Microorganisms (prokaryotes and protists) seldom fossilize, but they form much of the trophic structure in marine pelagic and benthic environments, chiefly as primary producers and secondary consumers. The fossil record of unskeletonized groups is meager or non-existent. Skeletonized groups have excellent records but represent a small portion of the total microbial diversity.
The evolution of trophic structures and roles of microorganisms can be reconstructed broadly for most of geologic history. When life first evolved, it had a trophic structure. The first microbial fossils appear to be benthic mats; these are abundant in the Precambrian but sparse later; body fossils are very rare. The Archean saw pelagic and benthic prokaryotes and possibly protists later on. Proterozoic trophic structures became increasingly complex as protists entered pelagic environments. Benthic assemblages likewise became complex, as prokaryotes and protists formed mats and stromatolites in many environments. At the end of the eon, animals appeared; microbial primary producers and predation on microorganisms and among animals fueled these assemblages. The fundamental trophic structures that developed then persisted with modification into modern times. Phanerozoic ecosystems became very complex as skeletonized animals and protists evolved. Among the important trophic developments in the Phanerozoic history of microorganisms were the early diversification of phytoplankton and siliceous micro-zooplankton (Cambrian), algal endosymbiosis with benthic metazoans (Cambrian to Recent) and rock-forming foraminifera (late Paleozoic to Recent), the radiation of pelagic skeletal primary producers and micro-zooplankton (mid-Mesozoic), and radiations in the deep sea, reefs, and shallow areas (Mesozoic and Cenozoic). Each evolutionary change increased trophic complexity by adding more species at each level, while episodic mass extinctions decreased species diversity and trophic complexity.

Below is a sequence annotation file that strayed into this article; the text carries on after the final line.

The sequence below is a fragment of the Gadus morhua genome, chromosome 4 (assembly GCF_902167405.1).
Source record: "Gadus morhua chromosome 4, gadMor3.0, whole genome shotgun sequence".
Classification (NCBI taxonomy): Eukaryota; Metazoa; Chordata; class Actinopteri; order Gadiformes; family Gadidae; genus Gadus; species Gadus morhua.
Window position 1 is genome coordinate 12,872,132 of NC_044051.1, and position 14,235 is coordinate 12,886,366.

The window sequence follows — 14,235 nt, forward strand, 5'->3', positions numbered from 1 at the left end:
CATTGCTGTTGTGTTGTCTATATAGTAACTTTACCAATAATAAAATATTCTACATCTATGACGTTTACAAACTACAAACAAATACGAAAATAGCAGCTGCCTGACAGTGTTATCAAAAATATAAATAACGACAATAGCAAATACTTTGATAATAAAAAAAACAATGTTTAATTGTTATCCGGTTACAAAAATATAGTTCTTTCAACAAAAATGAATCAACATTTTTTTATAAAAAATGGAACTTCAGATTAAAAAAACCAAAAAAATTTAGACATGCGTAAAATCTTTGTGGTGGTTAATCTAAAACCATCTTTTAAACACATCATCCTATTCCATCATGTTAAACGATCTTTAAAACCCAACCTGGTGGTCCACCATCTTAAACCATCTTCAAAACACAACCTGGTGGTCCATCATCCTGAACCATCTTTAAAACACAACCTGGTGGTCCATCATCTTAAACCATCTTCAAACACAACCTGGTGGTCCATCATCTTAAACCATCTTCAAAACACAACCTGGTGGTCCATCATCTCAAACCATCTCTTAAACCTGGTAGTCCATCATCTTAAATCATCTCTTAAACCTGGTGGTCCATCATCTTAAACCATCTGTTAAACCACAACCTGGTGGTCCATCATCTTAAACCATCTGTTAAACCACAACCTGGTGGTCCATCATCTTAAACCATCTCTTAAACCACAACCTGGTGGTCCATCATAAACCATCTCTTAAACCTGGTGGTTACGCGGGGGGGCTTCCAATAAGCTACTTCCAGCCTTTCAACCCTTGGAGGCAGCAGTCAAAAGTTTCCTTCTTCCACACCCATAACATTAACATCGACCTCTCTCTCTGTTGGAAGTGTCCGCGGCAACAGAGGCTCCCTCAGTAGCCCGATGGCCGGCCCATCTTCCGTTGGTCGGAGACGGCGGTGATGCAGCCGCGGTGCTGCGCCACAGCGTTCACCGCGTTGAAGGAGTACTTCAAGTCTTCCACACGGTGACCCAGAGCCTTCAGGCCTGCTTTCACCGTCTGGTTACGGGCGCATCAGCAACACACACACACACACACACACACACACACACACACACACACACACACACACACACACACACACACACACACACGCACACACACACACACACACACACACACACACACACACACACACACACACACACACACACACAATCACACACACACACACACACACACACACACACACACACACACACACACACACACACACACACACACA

Marine trophic structures evolved over immense intervals of geologic time, growing complex and then suffering destruction at major extinction events. The effects of human impact on these structures should be examined, for without them, Earth may change dramatically.